SAN ANTONIO – Public teacher supporters say districts are at a pivotal time when they must change the status quo to retain teachers and make the profession attractive for future educators.
In May, San Antonio ISD teacher Luke Amphlett was on the fence about whether or not he would return to teach the next school year. He said he was unhappy about the amount of out-of-classroom work that was being required of educators.
Amphlett said the message from a new SAISD leader changed his mind.
“That message was a message of hope, and it made me think I can give it another year,” he said.
The 3% raise helped, as did the promise and intent by Superintendent Jaime Aquino to listen and look at where some of the workloads can be eased.
“People leave (teaching) when they feel like they’re not being respected, when they’re not being paid what they’re worth, what their level of education is, when they’re not being listened to,” Aquino said.
Aquino’s promise is to raise the district to become a destination for educators.
“I think the teachers know that I understand what it is to be in a classroom and that I am committed to making sure that we implement changes that they find the profession more rewarding,” he said.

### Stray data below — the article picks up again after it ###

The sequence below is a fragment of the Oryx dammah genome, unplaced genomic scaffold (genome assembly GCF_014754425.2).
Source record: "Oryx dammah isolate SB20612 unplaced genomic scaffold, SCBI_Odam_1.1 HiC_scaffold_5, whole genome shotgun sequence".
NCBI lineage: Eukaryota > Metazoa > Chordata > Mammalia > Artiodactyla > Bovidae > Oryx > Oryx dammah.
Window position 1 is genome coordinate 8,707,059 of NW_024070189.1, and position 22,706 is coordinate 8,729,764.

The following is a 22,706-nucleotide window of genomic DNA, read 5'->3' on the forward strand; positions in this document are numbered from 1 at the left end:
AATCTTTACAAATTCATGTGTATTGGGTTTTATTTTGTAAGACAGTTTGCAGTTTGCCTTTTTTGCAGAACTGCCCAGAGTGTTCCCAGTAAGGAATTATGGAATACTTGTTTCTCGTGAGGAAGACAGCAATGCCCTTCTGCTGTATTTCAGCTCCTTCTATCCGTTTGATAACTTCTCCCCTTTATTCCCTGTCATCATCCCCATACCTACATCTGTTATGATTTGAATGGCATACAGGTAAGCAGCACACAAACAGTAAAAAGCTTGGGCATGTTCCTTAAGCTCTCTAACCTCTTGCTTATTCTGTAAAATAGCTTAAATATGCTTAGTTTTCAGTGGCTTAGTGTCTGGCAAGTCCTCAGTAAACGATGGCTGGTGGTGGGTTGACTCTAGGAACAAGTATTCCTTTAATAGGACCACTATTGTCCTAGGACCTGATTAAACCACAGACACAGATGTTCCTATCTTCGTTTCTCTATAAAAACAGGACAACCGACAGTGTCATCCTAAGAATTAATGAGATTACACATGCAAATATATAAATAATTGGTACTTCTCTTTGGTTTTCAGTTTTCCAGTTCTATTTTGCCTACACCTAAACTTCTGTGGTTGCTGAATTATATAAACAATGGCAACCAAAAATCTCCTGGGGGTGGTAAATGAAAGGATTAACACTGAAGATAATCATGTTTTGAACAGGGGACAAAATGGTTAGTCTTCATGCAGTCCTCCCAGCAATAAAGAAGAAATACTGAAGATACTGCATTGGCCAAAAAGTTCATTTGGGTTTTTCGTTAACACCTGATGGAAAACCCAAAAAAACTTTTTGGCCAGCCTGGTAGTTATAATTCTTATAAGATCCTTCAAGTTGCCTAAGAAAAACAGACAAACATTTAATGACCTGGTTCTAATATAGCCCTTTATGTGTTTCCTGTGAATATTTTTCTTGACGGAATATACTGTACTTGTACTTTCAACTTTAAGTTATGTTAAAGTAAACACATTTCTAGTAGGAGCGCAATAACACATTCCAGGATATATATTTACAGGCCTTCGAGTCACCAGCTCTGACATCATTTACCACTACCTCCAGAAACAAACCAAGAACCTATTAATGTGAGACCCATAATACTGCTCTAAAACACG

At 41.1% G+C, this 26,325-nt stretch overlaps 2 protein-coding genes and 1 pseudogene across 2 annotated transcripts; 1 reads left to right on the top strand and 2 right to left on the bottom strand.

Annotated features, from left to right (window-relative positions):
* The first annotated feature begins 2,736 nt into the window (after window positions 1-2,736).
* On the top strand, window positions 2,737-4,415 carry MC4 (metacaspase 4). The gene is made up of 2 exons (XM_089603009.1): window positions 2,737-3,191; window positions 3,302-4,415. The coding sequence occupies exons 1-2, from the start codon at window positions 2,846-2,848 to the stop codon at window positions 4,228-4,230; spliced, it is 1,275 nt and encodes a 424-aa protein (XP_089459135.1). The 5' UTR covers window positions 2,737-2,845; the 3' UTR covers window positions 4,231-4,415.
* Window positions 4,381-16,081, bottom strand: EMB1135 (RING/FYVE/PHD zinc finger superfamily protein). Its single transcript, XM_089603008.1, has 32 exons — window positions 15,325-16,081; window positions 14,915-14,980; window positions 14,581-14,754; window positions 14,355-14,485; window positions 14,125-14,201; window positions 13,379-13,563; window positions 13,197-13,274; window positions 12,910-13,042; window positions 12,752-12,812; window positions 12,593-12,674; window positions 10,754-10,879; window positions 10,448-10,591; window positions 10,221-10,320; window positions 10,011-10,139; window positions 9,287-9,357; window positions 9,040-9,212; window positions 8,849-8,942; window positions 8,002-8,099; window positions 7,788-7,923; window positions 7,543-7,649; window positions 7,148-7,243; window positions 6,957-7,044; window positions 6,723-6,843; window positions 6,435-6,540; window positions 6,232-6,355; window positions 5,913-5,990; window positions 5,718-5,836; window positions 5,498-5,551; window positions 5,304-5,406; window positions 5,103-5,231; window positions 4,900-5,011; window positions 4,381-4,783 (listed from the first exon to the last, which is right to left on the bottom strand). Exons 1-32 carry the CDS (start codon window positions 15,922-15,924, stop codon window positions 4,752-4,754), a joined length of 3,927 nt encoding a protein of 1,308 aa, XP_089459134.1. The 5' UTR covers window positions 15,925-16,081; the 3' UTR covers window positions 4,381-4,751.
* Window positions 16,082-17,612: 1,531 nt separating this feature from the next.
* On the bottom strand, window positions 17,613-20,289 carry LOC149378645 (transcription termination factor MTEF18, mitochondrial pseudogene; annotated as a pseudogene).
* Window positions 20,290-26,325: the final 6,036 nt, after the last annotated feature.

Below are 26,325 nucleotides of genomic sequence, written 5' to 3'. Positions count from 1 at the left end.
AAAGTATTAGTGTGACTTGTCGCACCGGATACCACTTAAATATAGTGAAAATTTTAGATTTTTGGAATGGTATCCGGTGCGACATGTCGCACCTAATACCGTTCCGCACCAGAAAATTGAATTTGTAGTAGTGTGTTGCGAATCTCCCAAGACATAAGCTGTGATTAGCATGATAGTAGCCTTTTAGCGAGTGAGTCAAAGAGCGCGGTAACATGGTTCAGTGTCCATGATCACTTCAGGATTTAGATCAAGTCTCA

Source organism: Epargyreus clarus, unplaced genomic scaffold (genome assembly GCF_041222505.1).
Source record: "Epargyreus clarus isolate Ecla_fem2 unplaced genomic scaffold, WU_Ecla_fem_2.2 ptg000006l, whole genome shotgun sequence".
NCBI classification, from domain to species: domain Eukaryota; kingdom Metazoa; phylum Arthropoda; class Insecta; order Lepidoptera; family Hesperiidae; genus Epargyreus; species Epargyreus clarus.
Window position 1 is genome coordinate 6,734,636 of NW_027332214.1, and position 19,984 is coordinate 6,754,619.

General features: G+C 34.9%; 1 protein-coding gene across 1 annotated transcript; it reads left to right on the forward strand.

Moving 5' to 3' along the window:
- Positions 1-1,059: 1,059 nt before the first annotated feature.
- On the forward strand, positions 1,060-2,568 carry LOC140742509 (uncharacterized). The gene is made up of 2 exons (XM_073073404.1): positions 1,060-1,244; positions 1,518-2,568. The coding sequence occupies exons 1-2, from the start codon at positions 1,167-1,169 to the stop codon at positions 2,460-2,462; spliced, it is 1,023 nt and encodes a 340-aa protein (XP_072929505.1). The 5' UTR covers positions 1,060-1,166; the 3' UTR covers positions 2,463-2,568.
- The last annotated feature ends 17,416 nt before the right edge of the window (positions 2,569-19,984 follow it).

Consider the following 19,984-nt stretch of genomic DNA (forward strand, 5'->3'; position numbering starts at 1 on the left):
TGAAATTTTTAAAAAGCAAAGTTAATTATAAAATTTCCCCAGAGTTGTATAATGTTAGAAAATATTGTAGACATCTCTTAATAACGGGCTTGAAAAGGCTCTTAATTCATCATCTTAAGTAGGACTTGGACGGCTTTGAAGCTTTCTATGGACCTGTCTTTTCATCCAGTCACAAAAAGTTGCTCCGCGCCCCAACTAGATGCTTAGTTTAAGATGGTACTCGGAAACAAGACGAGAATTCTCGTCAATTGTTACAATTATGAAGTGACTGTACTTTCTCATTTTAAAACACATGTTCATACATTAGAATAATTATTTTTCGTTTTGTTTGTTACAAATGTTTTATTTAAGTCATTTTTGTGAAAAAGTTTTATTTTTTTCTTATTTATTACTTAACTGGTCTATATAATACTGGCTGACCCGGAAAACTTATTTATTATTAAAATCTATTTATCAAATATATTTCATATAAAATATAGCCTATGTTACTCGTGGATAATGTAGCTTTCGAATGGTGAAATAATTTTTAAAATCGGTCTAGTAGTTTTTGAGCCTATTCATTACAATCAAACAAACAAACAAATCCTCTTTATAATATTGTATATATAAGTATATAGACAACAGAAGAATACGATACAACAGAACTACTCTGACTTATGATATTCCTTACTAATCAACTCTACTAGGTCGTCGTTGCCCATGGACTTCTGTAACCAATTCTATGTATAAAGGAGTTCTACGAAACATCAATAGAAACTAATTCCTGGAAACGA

Monty Exter with the Association of Texas Professional Educators said more has to be done at the local, state and national levels to keep current teachers and make the profession more appealing to future educators.
“We need to dramatically increase the support and the rigor in the pipeline so that we can produce more high-quality educators,” Exter said. “We are also going to have to make the profession more attractive from a financial standpoint in order to recruit significantly more high-quality educators into the profession.”
To get by, some districts have turned to teaching waivers, which allow qualified applicants without a teaching certificate to fill vacancies.
The waiver, also known as an emergency teaching certificate requires a bachelor’s degree or relevant work experience.
The certification is valid for three years Then, a permanent teaching certification is required.
It’s a temporary solution, but without those permits, SAISD would be facing a bigger shortage.
“Our main shortage area and those 60 vacancies are bilingual and special education, which are a critical shortage shortages area for the country,” Aquino said.
District officials say emergency teaching permits and hiring bonuses are only temporary fixes. Aquino said it’s up to state and national leaders to make public education a better-paid career.